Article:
California Governor Jerry Brown recently signed six new bills into law that have a variety of implications for employers with California employees. Employers are advised to review these new laws with an eye towards bringing their policies and practices into compliance by the end of the year. The following is a brief overview of the recent applicable California legislation as well as a recent San Francisco Family Friendly Workplace Ordinance.

FEHA Military and Veteran Status, AB 556: AB 556 adds “military and veteran status” to the list of protected categories for employment discrimination purposes under California’s Fair Employment and Housing Act (“FEHA”). The bill expands FEHA’s protections to members of the military and veterans who were not previously protected under the law. Notwithstanding this expansion, the bill also provides an exemption allowing employers to consider military or veteran status for purposes of awarding a veteran’s preference. AB 556 goes into effect July 1, 2014.

Employee Wage Withholdings: Failure to Remit, SB 390: Section 227 of the Labor Code currently provides for criminal liability on employers who fail to make agreed-upon payments to health and welfare funds, pension funds, or other various benefit plans. SB 390 amends Section 227 by expanding the definition of what constitutes a crime in such circumstances by also making it a crime for an employer to fail to remit an employee’s wage withholdings. SB 390 goes into effect January 1, 2014.

Compensation for Meal and Rest or Recovery Periods, SB 435: SB 435 amends Labor Code section 226.7, and expands the law prohibiting employers from requiring employees to work during meal or rest periods to encompass “recovery periods” mandated by statute, regulation, standard or order of the Industrial Welfare Commission (“IWC”), the Occupational Safety and Health Standards Board, or the Division of Occupational Safety and Health. “Recovery period means a cooldown period afforded to an employee to prevent heat illness.” Significantly, the bill mandates that employers who violate this code section will be required to pay the employee one additional hour of pay at their regular rate for each workday where the “recovery period” is not provided. SB 435 goes into effect January 1, 2014.

Criminal Background Check Limitations on Government Agencies, AB 218: AB 28 amends section 432.9 of the Labor Code to prevent state and local agency employers from asking applicants to disclose criminal history information, either in an application or otherwise, until after the applicant meets the minimum qualifications for the position. The bill does not apply to state or local agencies where a conviction history background check is required by law. The bill adds to existing laws that prohibit both public and private employers from asking applicants for information concerning an arrest or detention that did not result in a conviction. AB 28 goes into effect July 1, 2014.

Farm Labor Contractors: Wages and Penalties, SB 168: AB 168 imposes successor liability on any farm labor contractor where the predecessor owed wages or penalties to a former employee of that predecessor, so long as the successor meets one or more of the specified criteria. The criteria include: 1) if the successor uses “substantially the same facilities or workforce to offer substantially the same services as the predecessor;” 2) shares the same ownership of the business and control of employees; 3) employs any manager who controlled the wages, hours or working conditions of the wronged employees under the predecessor; or 4) is an immediate family member of the predecessor’s owner, partner, officer, licensee, director, or someone with a financial interest. SB 168 goes into effect on January 1, 2014.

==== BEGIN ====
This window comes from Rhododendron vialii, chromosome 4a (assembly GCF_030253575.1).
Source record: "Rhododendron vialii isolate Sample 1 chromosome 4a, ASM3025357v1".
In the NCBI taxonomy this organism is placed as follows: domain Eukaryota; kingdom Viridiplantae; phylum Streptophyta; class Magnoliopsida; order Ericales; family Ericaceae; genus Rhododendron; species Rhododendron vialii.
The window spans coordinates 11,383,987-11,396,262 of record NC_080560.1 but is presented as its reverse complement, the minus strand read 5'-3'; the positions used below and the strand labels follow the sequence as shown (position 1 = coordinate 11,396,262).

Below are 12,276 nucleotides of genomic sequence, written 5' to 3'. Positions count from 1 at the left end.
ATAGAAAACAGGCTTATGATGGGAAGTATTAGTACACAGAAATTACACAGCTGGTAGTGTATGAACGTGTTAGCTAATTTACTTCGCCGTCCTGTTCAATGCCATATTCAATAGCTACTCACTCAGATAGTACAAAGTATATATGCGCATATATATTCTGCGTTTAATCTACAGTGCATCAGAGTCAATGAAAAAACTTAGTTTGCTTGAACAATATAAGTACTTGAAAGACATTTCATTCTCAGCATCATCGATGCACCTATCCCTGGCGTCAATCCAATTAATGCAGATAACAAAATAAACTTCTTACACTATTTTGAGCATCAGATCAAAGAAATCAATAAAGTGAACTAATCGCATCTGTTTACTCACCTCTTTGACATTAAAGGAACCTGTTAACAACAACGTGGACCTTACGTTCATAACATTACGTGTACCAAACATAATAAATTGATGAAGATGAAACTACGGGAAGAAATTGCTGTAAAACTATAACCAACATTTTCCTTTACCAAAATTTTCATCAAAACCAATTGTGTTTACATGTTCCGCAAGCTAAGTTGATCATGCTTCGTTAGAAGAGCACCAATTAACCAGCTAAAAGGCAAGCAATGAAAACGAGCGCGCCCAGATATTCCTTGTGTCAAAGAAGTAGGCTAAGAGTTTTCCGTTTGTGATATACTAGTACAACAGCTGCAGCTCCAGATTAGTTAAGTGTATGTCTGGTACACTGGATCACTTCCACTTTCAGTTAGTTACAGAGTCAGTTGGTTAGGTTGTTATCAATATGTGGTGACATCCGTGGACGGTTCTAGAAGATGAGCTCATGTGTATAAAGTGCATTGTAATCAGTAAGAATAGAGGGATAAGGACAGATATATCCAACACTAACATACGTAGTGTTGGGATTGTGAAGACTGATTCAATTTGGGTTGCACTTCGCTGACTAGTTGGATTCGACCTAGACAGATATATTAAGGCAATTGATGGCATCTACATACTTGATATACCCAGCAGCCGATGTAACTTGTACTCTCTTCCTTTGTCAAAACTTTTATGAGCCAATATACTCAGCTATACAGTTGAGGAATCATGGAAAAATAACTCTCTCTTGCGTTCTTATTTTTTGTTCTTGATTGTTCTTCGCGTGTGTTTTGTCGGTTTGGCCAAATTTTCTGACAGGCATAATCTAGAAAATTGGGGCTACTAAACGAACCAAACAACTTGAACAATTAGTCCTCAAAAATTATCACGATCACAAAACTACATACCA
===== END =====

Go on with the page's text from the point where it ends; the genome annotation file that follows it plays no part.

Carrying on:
Increase in California Minimum Wage, AB 10: AB 20 raises the hourly minimum wage rate in California from $8 to $10 a hour by 2016. The wage raise will occur in $1 steps, with the first, to $9 per hour taking effect on July 1, 2014, and the second rise, to $10 an hour, on January 1, 2016. The law will also have a ripple effect on exempt employees. Labor Code section 515 requires exempt employees to receive a salary of at least twice the minimum wage. This means that the minimum salary requirement will rise from $33,280 per year to $37,440 per year by July 1, 2014.

Expansion of Paid Family Leave, SB 770: SB 770 expands the types of familial relationships covered by California’s paid family leave program. Under California law, employees may take unpaid time off to care for a seriously ill child, spouse, parent, domestic partner, or to bond with a minor child within one year of the child’s birth, adoption or foster care placement. That definition will be expanded to include seriously ill grandparents, grandchildren, siblings, and parent-in-laws. The program is to be funded by mandatory payroll deductions so it should not increase an employer’s out-of-pocket expenses. SB 770 goes into effect July 1, 2014.

Family Friendly Workplace Ordinance, San Francisco City Ord. 130785: San Francisco Mayor Ed Lee recently signed City Ordinance 130785, effective January 1, 2014, into law. Called the Family Friendly Workplace Ordinance, the new law requires employers with 20 more employees to consider requests by San Francisco-based employees for “flexible or predictable working arrangements to assist with care giving responsibilities.” The law protects employees from retaliation for making the request, as well as adverse employment actions based on their caregiver status. The law covers part-time employees as well as full- time employees so long as they have worked for the employer for at least six months. An employer may deny the request for certain business reasons, some examples of which are listed in the law itself.